I make art about the cultural expectations that govern the lives and bodies of women. I question why our society sanctifies the mother, reviles the whore, and refuses to recognize that we are capable of being both at once. The duality of hot glass inspires me with its sensuality, unruliness, and inclination to make one hell of a scene. Using molten fire and a robust pallet of pink kitschy materials, I confront viewers with the uncomfortable realities of modern womanhood. Immersive installations, performances and video act as a safely saccharine lens through which to examine the taboos that infect western girlhood. I disrupt the patriarchal equivalence of the feminine with the frivolous by making provocatively intense work that drips with both challenge and the color pink. The color of blushing lovers, budding cherries, the perfect cupid’s bow of a baby’s mouth, new life and sunsets and sex, pink is present in the moments of sweetness and silliness that make life worth living.
Once upon a time, a little girl lived in a house on a hill between the mountains and the sea, and she was told she could grow up to become anything in the world. This blue-eyed girl was fearless and fierce, with endless imagination and a quick mind, but she was also terribly lonely, because she had only orchard lizards and books to be her friends. One day, the little girl left the house on the hill, and she moved all around the world. In each new home, she tried to make friends, but could never seem to fit in with the other children. The lonely little girl grew into a woman who searched desperately for somewhere to belong. She sought that solace at the bottom of the ocean and soaring through the clouds – she searched through blood and sweat and sex and religion and love. She fit herself into the tiny coffins of other peoples personalities, and learned to smile and laugh and pretend; if she was only a little more quiet, a little less opinionated, had a better haircut, perhaps, she would finally find the family she craved. And then, quite to her surprise, the young woman had two bright-eyed daughters of her own. All of the fierceness that the woman had toned down over the years, all of the passion and fire came rushing back. Flooded with strength and love, she couldn’t remember why it had ever been so important to her to fit in – and she wouldn’t let her daughters grow up in a world where they felt the need to, either. So the blue-eyed girl picked up a pen, and then a paintbrush, and then her own wand of fire. She began to make art – about womanhood, about motherhood, about taboos and double standards and expectations. About the roles we are given – about reminding the world that we never really needed its permission in the first place. And she lived happily – enough – ever after.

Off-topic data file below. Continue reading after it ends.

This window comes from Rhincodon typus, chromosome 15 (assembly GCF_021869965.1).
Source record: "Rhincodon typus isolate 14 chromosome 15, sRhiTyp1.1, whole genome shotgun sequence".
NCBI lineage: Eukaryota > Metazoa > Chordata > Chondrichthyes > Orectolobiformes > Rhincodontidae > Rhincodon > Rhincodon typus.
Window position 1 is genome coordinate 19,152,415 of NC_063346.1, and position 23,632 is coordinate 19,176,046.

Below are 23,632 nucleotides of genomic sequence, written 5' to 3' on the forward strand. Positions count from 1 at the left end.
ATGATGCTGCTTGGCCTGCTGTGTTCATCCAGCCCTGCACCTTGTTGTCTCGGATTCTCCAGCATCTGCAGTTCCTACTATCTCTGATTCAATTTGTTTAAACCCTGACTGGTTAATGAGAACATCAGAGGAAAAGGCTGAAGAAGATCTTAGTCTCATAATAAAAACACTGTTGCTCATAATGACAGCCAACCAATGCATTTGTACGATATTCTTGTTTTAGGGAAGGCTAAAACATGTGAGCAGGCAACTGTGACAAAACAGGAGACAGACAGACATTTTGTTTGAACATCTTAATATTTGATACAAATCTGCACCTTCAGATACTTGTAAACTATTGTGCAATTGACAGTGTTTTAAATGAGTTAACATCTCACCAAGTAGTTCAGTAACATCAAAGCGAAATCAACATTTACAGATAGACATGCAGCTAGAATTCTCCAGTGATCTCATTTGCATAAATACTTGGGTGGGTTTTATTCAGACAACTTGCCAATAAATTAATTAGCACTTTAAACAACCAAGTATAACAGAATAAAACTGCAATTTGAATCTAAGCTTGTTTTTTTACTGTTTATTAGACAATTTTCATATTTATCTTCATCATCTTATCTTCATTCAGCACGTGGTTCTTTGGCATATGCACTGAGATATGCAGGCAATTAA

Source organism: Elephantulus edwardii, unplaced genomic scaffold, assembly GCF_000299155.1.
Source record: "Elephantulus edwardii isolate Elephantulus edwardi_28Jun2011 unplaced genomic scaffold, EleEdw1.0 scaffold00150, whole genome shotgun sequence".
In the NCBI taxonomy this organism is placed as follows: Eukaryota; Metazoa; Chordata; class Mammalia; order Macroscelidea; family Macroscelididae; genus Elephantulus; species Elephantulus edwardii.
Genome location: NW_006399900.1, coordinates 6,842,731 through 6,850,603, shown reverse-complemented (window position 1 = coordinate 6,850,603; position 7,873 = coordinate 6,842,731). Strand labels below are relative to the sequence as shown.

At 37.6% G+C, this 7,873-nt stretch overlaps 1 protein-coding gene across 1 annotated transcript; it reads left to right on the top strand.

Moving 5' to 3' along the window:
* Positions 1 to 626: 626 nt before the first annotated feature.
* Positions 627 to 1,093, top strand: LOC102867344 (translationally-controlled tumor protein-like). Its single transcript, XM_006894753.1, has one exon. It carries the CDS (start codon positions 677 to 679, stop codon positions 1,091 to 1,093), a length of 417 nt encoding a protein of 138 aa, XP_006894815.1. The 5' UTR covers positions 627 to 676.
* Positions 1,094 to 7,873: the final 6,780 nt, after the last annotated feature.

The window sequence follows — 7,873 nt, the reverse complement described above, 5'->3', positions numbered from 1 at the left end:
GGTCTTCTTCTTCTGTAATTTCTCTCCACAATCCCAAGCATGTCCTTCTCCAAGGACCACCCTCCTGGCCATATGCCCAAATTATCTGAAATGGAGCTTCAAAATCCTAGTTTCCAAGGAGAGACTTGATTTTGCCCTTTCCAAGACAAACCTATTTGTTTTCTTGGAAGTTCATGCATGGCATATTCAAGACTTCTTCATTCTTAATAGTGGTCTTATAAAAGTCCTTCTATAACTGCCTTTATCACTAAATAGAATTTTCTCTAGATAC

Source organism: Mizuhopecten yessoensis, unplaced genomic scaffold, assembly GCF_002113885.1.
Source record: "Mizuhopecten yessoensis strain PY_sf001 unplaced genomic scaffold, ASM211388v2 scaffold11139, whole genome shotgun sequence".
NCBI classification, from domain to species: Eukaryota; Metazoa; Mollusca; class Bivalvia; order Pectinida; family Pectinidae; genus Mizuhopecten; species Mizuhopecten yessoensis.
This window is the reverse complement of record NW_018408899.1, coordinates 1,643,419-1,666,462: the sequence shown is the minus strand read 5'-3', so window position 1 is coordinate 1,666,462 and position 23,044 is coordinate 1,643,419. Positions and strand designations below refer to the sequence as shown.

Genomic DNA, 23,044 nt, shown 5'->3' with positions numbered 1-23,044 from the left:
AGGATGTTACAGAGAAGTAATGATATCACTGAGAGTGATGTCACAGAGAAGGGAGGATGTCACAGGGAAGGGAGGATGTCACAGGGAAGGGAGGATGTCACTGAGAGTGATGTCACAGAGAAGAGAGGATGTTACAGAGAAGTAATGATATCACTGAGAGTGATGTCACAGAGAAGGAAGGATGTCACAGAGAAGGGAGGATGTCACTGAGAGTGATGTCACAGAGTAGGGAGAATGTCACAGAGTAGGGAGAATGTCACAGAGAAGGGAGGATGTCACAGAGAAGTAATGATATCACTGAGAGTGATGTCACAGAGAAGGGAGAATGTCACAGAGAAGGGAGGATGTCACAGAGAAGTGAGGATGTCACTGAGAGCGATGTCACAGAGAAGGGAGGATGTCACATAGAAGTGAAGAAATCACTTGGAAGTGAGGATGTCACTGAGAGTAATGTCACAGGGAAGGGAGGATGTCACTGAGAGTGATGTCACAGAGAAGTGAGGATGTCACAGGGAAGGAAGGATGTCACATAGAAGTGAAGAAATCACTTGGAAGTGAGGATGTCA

(Biography Translation for Those Not Fluent in Fairy-Tale)
Jen Detlefsen is a Virginia-based glass artist, writer, mother, and veteran. Living and traveling abroad have awakened her curiosity about how different cultural taboos exert influence on the lives and bodies of women. Her creative practice is bound by themes of masculine/feminine dichotomy, double standards, motherhood, and literature’s impact on gender roles. Both lover and mother, Jennifer reminds the viewer that her daughters are not the result of immaculate conception, but conceived of the same passion that she pours into her work. Jen is currently attending Virginia Commonwealth University Arts to finish her BFA in Craft and Material Studies. She is a graduate of the Chrysler Museum Glass Studio Assistant Residency and a 2018 Virginia Museum of Fine Arts Undergraduate Fellow.